Ben: Crew on first episode--there was sound lady, camera lady, Sarah Violet Bliss who was directing… 

Katja: The two of us, [High Maintenance producer] Russell Gregory... like six people total.

Ben: In the newest ones, it’s a crew of 25. We had a cast of six main characters...

Katja: Seven main characters!

Sufjan Hannah Bos & Micah Sherman in 
High Maintenance episode "Sufjan"

Ben: Seven. Equipment on the first episode—we had a R 22 recorder. Then we stopped using that used two Zoom H4Ns, one with two lavaliers and one with a boom microphone plugged into it. Play, play. Stop stop. That first one was shot with a Canon T3i, the lowest of the Canons.

Katja: We tried to use mostly natural light.

Ben: China balls. Black wrap on top of the China balls with the clip light in it.

Katja: And then our only cost were the hotel room, a cab, and some bahn mi sandwiches.

Ben: The new ones are filmed on two Canon C300s on two Easyrigs, and the last episode was shot on a Sony F5. Total crew is about 25, including a production designer who was like, "We don’t own that painting so we have to take it down," whereas before we would just shoot it and say, "Hope nobody gets mad!"

Katja: Also, a gaffer, a grip, and multiples PAs! 

Ben Sinclair 
in 

High Maintenance episode "Sufjan"

Amazing! Any downsides since the show blew up?

Katja: The only stumbling block is that the show has become recognized as this thing now. We know that the actors and crewmembers have expectations now coming in, whereas before there were none because there were none to be had.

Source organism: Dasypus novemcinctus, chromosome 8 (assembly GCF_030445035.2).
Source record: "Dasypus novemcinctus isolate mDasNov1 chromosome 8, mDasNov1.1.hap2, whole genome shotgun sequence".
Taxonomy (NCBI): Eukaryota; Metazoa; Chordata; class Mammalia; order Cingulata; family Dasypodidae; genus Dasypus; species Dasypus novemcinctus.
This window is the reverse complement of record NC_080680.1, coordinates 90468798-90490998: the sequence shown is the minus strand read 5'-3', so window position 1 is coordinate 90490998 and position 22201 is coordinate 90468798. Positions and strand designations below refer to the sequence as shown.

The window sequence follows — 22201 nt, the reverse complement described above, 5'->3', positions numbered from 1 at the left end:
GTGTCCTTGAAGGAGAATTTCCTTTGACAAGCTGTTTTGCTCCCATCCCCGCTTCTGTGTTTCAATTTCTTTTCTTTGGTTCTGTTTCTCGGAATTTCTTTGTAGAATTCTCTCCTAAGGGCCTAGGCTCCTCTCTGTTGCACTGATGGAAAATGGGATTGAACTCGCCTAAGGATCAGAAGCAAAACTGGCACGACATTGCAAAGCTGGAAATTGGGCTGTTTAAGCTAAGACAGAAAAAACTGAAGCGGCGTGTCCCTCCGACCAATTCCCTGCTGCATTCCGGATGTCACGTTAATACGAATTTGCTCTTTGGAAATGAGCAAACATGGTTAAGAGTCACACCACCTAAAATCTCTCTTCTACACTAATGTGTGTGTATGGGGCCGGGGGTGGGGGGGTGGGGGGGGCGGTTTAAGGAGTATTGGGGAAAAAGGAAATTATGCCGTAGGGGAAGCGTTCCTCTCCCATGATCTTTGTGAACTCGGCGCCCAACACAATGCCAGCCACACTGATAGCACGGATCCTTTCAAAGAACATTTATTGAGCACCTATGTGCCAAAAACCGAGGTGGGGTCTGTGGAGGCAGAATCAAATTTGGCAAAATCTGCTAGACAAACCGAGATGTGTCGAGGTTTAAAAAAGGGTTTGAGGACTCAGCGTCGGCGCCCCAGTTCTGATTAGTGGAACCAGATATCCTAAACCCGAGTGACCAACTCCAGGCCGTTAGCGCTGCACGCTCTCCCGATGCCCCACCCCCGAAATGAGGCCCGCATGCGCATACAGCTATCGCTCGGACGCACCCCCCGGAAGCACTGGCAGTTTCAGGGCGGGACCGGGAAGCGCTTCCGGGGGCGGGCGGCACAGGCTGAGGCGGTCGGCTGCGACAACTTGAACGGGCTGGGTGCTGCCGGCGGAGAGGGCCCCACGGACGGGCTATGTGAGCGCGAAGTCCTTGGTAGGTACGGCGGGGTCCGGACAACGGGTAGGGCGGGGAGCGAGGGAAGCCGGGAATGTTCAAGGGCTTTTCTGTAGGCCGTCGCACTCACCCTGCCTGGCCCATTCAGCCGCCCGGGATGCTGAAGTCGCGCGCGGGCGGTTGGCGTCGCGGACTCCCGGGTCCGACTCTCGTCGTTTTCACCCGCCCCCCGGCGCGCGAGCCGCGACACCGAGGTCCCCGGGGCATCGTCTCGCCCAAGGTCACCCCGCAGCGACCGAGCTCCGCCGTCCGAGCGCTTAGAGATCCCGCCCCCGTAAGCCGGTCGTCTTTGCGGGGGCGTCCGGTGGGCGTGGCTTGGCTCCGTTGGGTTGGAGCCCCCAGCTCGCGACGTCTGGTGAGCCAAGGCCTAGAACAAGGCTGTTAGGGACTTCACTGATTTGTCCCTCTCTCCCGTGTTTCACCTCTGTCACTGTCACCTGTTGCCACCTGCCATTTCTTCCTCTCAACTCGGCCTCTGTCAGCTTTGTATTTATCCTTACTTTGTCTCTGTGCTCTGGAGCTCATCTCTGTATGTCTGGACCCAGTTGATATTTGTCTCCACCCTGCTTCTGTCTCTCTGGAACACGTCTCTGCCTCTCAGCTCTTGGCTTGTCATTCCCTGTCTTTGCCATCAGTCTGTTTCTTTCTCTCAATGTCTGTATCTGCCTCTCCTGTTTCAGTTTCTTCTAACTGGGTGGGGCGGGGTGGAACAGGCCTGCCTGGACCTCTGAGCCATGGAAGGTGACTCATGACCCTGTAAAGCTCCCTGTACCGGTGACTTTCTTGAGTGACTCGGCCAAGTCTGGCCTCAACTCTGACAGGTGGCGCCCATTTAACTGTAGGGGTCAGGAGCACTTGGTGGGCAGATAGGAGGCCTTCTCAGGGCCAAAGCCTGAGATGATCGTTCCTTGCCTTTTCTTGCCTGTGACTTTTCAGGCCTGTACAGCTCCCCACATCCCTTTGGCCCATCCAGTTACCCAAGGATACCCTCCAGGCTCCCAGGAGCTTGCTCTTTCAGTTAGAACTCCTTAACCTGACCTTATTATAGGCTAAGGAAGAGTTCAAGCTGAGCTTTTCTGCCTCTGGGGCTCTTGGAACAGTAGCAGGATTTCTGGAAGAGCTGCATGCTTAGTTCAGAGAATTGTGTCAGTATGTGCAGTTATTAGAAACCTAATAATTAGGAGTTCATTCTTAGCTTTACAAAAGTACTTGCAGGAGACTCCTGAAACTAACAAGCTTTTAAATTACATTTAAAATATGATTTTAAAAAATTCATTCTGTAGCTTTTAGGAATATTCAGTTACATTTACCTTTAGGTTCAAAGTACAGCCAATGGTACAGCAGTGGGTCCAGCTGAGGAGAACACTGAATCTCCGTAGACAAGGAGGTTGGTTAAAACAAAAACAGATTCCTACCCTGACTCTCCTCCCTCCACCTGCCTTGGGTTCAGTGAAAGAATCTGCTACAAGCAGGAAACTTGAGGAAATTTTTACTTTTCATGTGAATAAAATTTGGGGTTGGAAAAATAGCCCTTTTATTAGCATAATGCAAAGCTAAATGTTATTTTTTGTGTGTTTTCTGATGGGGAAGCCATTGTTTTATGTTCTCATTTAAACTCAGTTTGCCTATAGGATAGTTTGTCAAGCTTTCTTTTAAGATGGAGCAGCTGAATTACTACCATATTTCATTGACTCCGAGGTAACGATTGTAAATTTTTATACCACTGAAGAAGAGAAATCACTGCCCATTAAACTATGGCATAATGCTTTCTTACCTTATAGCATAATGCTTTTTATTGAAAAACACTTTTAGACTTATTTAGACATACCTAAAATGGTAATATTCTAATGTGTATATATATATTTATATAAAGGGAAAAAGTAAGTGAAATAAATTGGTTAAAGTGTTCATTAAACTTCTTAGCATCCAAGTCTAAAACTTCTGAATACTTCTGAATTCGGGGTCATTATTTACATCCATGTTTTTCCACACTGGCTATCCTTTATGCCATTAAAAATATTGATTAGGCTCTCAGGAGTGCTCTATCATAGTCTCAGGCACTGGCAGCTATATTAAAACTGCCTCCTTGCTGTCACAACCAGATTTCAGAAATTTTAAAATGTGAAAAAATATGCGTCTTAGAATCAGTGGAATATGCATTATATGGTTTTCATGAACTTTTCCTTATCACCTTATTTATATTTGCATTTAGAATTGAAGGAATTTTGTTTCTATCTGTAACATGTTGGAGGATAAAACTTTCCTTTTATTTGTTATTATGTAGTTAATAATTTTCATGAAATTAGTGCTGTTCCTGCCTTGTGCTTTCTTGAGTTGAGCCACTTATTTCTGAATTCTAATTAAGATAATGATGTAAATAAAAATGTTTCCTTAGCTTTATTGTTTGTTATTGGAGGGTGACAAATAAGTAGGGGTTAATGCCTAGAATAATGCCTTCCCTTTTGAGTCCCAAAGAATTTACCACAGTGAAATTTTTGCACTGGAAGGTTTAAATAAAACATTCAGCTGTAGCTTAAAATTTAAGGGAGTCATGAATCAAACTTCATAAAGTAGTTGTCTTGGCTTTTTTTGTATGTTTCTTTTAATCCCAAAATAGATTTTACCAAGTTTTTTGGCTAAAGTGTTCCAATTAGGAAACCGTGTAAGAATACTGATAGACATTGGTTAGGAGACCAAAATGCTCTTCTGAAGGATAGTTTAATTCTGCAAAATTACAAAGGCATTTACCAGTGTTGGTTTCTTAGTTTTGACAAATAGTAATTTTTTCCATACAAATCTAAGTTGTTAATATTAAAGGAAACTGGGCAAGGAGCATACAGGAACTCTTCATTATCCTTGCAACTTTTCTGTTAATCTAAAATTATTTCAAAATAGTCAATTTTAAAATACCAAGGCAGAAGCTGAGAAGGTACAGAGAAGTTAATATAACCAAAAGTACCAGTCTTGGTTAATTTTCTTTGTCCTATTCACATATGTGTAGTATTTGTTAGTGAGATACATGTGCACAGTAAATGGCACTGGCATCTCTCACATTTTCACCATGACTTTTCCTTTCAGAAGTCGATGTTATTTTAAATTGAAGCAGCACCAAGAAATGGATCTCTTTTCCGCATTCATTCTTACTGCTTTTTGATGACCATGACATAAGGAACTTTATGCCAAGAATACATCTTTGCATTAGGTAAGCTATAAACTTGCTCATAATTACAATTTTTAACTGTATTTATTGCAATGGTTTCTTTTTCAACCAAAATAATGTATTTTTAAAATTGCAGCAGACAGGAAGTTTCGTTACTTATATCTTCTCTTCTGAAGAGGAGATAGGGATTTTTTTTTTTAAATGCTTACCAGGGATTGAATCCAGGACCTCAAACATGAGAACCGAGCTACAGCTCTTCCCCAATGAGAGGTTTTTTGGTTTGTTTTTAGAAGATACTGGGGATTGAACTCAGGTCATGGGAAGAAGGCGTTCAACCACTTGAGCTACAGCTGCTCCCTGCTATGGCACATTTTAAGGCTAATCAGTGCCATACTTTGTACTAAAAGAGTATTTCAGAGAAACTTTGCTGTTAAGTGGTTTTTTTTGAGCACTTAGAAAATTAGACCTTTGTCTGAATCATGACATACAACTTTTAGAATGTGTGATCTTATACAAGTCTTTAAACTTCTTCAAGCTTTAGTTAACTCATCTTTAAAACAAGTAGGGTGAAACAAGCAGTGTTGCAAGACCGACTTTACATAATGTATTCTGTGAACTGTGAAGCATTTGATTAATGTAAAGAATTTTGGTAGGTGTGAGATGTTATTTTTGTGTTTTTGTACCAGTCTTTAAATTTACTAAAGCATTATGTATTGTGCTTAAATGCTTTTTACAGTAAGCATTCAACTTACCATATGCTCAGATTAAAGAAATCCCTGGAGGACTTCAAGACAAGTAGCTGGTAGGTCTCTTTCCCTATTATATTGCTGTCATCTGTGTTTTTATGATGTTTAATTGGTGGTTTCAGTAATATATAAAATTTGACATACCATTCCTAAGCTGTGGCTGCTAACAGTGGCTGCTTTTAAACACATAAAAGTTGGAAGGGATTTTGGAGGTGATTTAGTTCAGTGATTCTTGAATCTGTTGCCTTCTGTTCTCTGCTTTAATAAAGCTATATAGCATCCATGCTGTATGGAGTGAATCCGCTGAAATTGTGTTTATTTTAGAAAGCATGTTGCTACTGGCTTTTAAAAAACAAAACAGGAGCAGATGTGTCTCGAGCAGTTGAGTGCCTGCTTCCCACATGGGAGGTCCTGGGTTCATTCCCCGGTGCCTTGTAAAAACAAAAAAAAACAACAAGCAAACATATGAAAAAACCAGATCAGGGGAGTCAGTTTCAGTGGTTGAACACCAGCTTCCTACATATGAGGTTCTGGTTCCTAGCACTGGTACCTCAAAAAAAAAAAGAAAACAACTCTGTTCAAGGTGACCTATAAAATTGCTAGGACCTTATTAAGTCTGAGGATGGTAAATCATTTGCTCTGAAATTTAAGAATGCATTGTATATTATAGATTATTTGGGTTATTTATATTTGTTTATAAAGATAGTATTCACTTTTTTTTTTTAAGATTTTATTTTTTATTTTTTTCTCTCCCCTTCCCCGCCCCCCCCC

Ben: We make sure to pull new actors aside in the beginning and say, “Listen, you have no control over how you’re portrayed over here. I’m going cut the shit out of this. Your mouth is going to move to lines that you said in another scene. We invited you here because we believe in you. We didn’t even audition you. Just go with it.

Katja: If you’re here, that means we think you’re brilliant, so just trust it. That has worked really well. We’ve made so many new friends in this process. Actors, crewmembers, other people. It’s so cliche to say a production “feels like a family." Sure, everybody says it, but it’s true. 

Sufjan Hannah Bos & Micah Sherman 
in 

High Maintenance episode "Sufjan"

For more inspiring stories of fearless filmmaking, watch the first episode of The Creators Project's Art World series, A New Wave of Iraqi Cinema:

Watch High Maintenance on Vimeo On Demand, and click here for more from the show's creators.

Related:

The Creator of 'Marcel the Shell' Is Making Deceptively Ordinary Wall Posters

Here's Every "Kane" in Citizen Kane

How the Production Designer of 'A Most Violent Year' Recreated 1980s New York

Stories